• at the top and bottom surfaces of cooled and heated inclined plates, respectively,
it is recommended that
Use equation 9.26
but replace g  g cos 
and only valid for 0    60
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Chapter 8 : Natural Convection
Example:
Consider a 0.6m x 0.6m thin square plate in a room at 30C. One side of the
plate is maintained at a temperature of 90C, while the other side is insulated.
Determine the rate of heat transfer from the plate by natural convection if the
plate is vertical.
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Chapter 8 : Natural Convection
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Chapter 8 : Natural Convection
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Chapter 8 : Natural Convection
Example:
Consider a 0.6m x 0.6m thin square plate in a room at 30C. One side of the plate is
maintained at a temperature of 90C, while the other side is insulated. Determine the rate
of heat transfer from the plate by natural convection if the plate is
i) Vertical
ii) Horizontal with hot surface facing up
iii) Horizontal with hot surface facing down
Which position has the lowest heat transfer rate ? Why ?
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Chapter 8 : Natural Convection
• The boundary layer over a hot horizontal cylinder starts to develop at the bottom,
increasing in thickness along the circumference, and forming a rising plume at the top.
• Therefore, the local Nusselt number is highest at the bottom, and lowest at the top of
the cylinder when the boundary layer flow remains laminar.
• The opposite is true in the case of a cold horizontal cylinder in a warmer medium, and
the boundary layer in this case starts to develop at the top of the cylinder and ending with
a descending plume at the bottom.
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Chapter 8 : Natural Convection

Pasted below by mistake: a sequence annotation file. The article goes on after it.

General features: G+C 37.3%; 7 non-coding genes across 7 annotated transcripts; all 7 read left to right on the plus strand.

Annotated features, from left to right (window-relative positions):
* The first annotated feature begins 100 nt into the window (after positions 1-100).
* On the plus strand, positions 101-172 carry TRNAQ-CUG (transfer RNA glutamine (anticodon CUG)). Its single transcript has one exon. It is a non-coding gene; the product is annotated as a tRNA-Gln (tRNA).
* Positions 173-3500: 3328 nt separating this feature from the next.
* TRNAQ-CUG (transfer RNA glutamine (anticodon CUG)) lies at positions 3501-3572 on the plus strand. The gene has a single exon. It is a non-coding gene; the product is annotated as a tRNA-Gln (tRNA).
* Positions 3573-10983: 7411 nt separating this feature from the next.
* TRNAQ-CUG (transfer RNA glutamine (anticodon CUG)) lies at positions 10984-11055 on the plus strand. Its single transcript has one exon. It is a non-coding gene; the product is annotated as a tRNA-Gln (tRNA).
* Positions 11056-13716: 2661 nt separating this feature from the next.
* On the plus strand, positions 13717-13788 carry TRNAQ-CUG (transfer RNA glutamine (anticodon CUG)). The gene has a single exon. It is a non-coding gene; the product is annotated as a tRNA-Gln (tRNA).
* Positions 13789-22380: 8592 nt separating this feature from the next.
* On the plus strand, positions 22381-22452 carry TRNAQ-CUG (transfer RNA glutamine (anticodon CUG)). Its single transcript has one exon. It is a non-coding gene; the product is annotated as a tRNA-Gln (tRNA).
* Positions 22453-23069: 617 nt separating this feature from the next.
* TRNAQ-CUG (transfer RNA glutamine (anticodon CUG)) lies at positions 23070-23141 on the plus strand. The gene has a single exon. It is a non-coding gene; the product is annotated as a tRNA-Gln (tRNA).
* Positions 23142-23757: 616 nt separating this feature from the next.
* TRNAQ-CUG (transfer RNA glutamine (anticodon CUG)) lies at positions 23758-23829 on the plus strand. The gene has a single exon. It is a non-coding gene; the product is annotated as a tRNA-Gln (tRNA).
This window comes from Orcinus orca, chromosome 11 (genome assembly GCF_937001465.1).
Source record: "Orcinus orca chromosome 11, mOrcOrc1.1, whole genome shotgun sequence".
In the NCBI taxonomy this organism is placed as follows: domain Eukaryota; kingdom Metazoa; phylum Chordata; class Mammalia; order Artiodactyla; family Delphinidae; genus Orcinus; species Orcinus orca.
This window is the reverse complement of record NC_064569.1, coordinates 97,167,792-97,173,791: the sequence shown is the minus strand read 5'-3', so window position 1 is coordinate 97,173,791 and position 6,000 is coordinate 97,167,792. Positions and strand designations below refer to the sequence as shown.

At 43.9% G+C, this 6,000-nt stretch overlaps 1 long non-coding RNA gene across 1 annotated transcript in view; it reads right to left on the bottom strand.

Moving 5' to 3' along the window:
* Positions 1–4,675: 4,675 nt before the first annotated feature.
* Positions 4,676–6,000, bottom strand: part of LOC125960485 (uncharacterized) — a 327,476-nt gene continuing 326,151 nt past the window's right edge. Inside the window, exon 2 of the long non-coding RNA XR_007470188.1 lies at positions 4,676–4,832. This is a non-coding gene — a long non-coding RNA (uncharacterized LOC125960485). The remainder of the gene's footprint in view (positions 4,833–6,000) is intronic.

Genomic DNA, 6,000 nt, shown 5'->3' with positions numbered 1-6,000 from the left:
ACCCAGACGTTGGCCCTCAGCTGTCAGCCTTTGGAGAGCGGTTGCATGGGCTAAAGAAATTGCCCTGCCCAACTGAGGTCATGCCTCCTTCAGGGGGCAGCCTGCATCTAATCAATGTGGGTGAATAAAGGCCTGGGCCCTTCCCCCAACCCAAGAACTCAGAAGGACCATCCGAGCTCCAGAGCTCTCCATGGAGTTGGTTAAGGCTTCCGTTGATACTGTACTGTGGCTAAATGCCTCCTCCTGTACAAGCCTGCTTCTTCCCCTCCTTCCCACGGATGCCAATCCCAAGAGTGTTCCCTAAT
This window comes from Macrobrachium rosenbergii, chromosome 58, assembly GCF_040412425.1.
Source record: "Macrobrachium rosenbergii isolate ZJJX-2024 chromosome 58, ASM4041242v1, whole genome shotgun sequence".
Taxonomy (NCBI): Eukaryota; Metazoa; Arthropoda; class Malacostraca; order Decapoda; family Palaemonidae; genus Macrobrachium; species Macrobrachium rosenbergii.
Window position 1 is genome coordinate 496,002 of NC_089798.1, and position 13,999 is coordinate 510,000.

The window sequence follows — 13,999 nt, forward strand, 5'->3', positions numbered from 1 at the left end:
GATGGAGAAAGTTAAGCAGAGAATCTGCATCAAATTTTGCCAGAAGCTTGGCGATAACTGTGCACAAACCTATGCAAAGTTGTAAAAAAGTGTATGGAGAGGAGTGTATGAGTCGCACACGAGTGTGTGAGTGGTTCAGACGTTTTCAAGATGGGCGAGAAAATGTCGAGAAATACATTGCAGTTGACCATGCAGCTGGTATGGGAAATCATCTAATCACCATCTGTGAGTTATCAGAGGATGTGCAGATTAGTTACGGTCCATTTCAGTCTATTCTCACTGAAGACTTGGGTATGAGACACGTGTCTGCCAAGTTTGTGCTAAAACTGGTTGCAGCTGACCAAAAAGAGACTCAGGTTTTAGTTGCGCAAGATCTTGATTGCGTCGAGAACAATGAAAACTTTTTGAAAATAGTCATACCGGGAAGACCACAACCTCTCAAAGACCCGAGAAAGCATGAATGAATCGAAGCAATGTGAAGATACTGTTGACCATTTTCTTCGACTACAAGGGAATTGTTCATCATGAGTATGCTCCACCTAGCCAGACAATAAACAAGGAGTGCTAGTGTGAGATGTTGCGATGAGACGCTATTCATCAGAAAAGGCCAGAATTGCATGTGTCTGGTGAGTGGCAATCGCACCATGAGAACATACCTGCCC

• General correlations for an isothermal cylinder
 Eq. (9.33)
where,
• For wide range of Ra, use correlation Churchill and Chu
 Eq. (9.34)
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Chapter 8 : Natural Convection
Spheres
• In case of isothermal sphere, general correlations is proposed by Churchill
 Eq. (9.35)
* Recommended when Pr  0.7 and RaD  1011
• In the limit as RaD → 0, Equation 9.35 reduces to NuD = 2, which
corresponds to heat transfer by conduction between a spherical surface and
a stationary infinite medium, as in Eqs. (7.48 & 7.49) – external convection for
spherical object.
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Chapter 8 : Natural Convection
Problem 9.54:
A horizontal uninsulated steam pipe passes through a large room whose walls and
ambient air are at 300K. The pipe of 150 mm diameter has an emissivity of 0.85 and an
outer surface temperature of 400K. Calculate the heat loss per unit length from the pipe.
1. Schematic
2. Assumptions
3. Fluid properties
4. Analysis of total heat loss per unit length, q/L or q’
- Calculate RaD
- Calculate NuD
- Calculate hD
- finally, calculate total heat loss, q’
*If use Eq. 9.33, hD = 6.15 W/m2K
*If use Eq. 9.34, hD = 6.38 W/m2K
Within 4%
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Chapter 8 : Natural Convection
Enclosures are frequently encountered in practice, and heat transfer through them is of practical interest.
Characteristic length Lc: the distance
between the hot and cold surfaces.
T1 and T2: the temperatures of the hot and
cold surfaces.
Fluid properties at
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Chapter 8 : Natural Convection
- Flow is characterised by RaD value
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Chapter 8 : Natural Convection
Nu = 1
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Chapter 8 : Natural Convection
 Selection will be determined by the value of RaL, Pr and aspect ratio H/L:
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Chapter 8 : Natural Convection
 For larger aspect ratios, the following correlations have been proposed:
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Chapter 8 : Natural Convection
Example:
The vertical 0.8m high, 2m wide double pane window consists of two
sheet of glass separated by a 2 cm air gap at atmospheric pressure. If
the glass surface temperatures across the air gap are measured to be
12C and 2C, determine the rate of heat transfer through the window.
1.
2.
3.
4.
Schematic
Assumptions
Fluid properties at Tavg
Analysis of heat transfer
- Calculate RaD
- Calculate NuD
- Calculate h
- finally, calculate heat transfer
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Chapter 8 : Natural Convection
FC – forced convection
NC – natural convection